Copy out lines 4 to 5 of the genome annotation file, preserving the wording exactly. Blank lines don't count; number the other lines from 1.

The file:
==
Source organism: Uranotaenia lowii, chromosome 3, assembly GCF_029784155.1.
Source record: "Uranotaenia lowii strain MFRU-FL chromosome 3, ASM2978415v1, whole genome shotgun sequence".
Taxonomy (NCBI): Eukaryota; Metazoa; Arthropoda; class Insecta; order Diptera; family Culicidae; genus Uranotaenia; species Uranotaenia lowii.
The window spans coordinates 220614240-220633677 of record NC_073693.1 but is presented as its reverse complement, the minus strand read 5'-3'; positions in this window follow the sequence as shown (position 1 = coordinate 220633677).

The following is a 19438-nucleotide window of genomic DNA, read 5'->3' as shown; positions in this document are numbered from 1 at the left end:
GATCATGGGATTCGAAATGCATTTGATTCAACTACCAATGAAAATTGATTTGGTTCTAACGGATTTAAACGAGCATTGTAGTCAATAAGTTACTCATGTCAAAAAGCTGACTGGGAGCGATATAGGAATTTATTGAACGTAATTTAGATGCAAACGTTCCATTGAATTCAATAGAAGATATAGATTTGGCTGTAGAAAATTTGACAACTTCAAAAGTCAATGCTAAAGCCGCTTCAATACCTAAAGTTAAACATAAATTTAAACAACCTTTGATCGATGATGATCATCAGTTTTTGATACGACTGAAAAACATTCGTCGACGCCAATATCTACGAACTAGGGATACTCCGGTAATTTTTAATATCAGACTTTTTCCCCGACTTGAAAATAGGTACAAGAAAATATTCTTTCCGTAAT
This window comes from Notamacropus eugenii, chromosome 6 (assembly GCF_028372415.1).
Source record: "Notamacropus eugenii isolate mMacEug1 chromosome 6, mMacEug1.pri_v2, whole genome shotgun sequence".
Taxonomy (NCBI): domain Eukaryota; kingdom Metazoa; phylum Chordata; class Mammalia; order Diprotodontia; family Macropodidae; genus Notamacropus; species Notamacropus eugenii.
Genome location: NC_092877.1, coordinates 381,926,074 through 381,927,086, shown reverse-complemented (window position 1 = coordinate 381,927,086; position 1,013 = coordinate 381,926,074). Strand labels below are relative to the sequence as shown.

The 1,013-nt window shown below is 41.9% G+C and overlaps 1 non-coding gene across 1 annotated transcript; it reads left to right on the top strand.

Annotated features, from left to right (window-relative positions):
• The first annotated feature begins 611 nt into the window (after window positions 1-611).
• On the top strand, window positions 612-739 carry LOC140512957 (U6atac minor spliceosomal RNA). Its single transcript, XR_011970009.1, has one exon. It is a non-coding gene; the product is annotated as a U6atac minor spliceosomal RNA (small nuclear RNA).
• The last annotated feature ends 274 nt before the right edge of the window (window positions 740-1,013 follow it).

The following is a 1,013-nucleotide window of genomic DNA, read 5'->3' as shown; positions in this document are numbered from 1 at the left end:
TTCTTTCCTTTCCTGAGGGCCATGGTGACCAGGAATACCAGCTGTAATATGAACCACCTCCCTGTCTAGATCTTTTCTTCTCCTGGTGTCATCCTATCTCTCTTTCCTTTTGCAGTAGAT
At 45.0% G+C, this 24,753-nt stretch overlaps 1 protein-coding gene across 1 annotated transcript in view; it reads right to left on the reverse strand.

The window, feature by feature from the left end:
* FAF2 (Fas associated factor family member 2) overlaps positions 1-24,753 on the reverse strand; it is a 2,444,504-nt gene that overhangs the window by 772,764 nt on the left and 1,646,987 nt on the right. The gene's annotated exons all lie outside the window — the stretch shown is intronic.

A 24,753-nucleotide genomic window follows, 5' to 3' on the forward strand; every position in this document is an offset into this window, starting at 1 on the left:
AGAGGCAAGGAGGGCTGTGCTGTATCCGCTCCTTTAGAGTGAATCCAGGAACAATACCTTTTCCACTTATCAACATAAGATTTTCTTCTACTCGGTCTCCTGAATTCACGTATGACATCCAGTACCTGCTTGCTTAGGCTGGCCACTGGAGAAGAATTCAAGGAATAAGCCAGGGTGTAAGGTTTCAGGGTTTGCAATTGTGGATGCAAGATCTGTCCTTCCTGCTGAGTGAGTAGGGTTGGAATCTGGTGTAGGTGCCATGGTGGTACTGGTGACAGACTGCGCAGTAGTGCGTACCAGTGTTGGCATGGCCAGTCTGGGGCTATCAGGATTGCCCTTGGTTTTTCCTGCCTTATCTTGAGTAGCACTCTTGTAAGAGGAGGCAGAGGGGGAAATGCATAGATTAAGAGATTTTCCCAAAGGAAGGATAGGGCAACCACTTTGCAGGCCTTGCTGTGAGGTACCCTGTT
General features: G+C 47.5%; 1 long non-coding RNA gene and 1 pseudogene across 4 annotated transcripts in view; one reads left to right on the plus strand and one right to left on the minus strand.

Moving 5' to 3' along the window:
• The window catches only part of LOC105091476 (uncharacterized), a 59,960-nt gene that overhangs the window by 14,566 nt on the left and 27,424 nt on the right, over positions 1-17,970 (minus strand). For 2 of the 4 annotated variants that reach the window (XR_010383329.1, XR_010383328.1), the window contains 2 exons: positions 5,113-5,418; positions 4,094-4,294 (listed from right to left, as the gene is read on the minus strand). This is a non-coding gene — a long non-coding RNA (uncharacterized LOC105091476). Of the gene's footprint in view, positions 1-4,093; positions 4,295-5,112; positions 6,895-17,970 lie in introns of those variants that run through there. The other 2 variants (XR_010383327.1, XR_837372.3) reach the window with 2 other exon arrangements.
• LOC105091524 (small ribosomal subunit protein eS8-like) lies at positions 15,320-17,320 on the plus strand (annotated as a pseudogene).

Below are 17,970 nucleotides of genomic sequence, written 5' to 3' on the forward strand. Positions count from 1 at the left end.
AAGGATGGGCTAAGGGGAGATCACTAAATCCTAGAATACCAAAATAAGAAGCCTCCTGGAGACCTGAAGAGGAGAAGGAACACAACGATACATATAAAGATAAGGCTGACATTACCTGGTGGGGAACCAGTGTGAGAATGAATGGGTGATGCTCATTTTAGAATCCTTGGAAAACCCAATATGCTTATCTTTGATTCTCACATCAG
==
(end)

The window spans coordinates 220614240-220633677 of record NC_073693.1 but is presented as its reverse complement, the minus strand read 5'-3'; positions in this window follow the sequence as shown (position 1 = coordinate 220633677).

The following is a 19438-nucleotide window of genomic DNA, read 5'->3' as shown; positions in this document are numbered from 1 at the left end: